They say there are no accidents in life. The ongoing grief support group I had agreed to facilitate started during that time. I got to sit with people who where struggling with their grief; to witness people who loved so deeply that their hearts were broken when their person died. Being of service added meaning and depth to my life and I felt on purpose again.I am humbled and amazed at both the tenderness and ferocity of love. And the tenacious courage we humans – made of skin, blood, water and bone – access again and again to continue loving. Even when it breaks us.
Since I started letting people know about the online suicide support group that begins next Monday, I have been contacted almost daily by people who are suffering, sometimes years after their loved one’s death. Each person has held their grief tenderly in their hands and I have held out my hands to hold it with them for awhile. Not wanting to move too quickly or speak suddenly, wanting to keep the reverence of this moment. Being allowed to hear these sacred stories has been my honor.
Humans have a deep need to belong – to each other, to someone, to a group, to a purpose. After a traumatic loss like suicide, people tend to lose their bearings for a time. Who am I? What’s next? How do I keep going? What’s the point? are all questions that can come up. Gratitude can feel impossibly elusive. The main focus of the Suicide Loss Support Group is to connect people to each other. To share our stories and to learn to bear the beams of love – together.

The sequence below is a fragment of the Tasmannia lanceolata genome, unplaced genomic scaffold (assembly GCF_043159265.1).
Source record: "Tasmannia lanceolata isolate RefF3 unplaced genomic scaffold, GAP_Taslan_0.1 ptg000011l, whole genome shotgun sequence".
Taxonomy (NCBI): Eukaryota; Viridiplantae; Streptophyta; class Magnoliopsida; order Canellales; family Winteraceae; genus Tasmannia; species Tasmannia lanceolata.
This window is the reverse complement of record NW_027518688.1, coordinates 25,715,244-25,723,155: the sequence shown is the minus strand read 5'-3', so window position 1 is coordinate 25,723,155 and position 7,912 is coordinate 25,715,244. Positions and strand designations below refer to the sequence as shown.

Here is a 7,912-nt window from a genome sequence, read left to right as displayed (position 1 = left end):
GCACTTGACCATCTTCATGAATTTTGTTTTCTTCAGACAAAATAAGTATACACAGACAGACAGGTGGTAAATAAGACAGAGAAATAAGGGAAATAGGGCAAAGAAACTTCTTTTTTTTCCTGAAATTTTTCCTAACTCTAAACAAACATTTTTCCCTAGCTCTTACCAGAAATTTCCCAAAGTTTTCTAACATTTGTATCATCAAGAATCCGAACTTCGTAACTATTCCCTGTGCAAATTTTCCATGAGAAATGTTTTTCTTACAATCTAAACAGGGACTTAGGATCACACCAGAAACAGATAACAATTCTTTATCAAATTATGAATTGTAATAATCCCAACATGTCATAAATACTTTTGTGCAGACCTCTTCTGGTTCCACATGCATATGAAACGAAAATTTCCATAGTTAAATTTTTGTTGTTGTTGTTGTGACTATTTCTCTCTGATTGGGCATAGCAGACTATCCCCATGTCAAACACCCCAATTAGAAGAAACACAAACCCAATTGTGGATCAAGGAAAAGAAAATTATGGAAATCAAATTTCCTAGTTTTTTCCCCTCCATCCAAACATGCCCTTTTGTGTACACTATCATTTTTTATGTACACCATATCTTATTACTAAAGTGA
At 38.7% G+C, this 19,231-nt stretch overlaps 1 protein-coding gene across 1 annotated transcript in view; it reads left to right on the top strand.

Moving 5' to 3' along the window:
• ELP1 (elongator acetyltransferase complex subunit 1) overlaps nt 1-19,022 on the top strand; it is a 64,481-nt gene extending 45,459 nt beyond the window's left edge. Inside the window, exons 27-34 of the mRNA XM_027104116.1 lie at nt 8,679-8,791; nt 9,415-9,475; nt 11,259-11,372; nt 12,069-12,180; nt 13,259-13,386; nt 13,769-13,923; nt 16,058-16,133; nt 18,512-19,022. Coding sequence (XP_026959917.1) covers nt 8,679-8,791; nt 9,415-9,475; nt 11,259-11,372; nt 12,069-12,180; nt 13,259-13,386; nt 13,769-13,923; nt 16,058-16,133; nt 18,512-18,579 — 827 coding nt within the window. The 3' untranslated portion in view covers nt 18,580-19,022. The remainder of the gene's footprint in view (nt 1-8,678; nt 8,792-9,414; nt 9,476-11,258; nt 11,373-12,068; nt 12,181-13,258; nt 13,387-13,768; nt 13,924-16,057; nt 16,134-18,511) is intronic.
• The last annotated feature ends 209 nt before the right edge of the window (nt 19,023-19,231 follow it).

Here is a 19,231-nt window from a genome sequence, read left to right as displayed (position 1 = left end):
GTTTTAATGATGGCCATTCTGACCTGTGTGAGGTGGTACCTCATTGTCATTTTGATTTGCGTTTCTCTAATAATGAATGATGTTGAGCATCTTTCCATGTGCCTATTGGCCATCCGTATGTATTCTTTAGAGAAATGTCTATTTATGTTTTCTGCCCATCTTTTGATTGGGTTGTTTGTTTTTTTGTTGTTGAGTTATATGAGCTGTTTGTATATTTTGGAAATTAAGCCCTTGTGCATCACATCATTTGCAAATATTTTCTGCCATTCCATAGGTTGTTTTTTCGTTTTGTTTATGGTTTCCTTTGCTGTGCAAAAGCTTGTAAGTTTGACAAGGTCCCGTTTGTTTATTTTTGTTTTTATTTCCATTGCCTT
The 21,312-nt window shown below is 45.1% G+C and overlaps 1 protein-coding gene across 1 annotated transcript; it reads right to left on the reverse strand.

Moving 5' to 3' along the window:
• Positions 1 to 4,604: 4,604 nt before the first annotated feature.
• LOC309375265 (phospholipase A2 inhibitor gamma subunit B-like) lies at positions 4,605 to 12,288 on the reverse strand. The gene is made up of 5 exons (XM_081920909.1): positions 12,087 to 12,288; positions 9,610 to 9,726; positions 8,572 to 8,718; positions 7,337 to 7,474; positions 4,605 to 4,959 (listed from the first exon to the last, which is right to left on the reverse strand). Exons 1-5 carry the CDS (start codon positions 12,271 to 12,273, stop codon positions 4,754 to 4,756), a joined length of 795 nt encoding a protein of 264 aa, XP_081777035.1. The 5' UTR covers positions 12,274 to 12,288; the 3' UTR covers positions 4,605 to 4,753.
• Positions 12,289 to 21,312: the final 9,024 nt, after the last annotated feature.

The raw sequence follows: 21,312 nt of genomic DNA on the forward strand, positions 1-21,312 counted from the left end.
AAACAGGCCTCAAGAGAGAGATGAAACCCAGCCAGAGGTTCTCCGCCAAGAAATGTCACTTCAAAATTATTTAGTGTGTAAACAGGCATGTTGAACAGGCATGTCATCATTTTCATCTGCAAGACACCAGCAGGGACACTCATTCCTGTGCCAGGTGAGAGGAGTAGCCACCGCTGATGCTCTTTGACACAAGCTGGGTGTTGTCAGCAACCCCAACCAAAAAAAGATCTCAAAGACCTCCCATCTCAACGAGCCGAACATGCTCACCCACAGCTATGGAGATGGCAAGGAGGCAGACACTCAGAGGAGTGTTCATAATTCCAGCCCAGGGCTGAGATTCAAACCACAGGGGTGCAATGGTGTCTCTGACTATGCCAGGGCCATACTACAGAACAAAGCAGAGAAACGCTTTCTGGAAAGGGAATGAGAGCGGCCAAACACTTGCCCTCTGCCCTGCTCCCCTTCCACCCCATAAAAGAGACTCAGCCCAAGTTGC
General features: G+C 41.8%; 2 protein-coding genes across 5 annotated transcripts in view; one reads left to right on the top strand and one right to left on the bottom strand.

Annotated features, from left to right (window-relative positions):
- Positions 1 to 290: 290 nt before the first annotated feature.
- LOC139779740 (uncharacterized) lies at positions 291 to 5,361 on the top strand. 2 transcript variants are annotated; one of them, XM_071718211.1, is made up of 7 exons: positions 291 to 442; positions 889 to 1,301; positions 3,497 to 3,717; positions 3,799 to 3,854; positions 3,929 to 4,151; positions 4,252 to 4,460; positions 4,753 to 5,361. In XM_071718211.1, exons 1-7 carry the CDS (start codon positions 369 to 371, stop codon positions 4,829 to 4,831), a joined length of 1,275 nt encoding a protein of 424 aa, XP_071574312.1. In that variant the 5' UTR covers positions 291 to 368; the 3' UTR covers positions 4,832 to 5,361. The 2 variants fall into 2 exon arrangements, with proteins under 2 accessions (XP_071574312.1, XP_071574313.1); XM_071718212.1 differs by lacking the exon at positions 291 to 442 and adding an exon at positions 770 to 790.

Please share this information with anyone you think could be served by having a supportive community to belong to:
Suicide Loss Support Group: Losing a loved one to suicide can be extremly shocking and sad. There can also be shame or societal stigma associated with this type of loss. In this group, you will be connected with others who have each experienced this particular type of loss and have the opportunity to share your story with each other. This is a six week support group that meets online once a week. The group is open to 8 participants who have lost a loved one to suicide. Each week we will begin with an exercise (breath work, guided relaxation) to open the group. Everyone will have an opportunity to check-in with the group and share. There will also be topics for discussion and materials emailed weekly. There is no “homework” for this group, only handouts that are optional and ideally helpful. Cost for this group is $180 and includes 6 weekly group sessions and weekly materials that will be emailed to each participant. A pre-group screening call is required. To arrange a phone call, please contact me.
Dates and time: Mondays; 11/21, 11/28, 12/5, 12/12, 12/19 & 12/26 6:00 – 7:30pm MST Time
A friend of mine has traveled to Orlando to offer free therapy to those affected by the recent tragic event that took place at Pulse. He asked me if I would make a meditation available for people struggling with their emotions in the aftermath of this traumatic event. I am honored to be of service in this way. Through posts on Facebook and watching the news I see how this act of violence ripples out to the community, the country and the rest of the world. My prayer and deepest wish is that this offering may give somebody out there a moment of peace, comfort, and a knowledge that they are not alone. That we are ALL in this together. And if one suffers, we all suffer. Please feel free to share this link with anyone who you think could use it.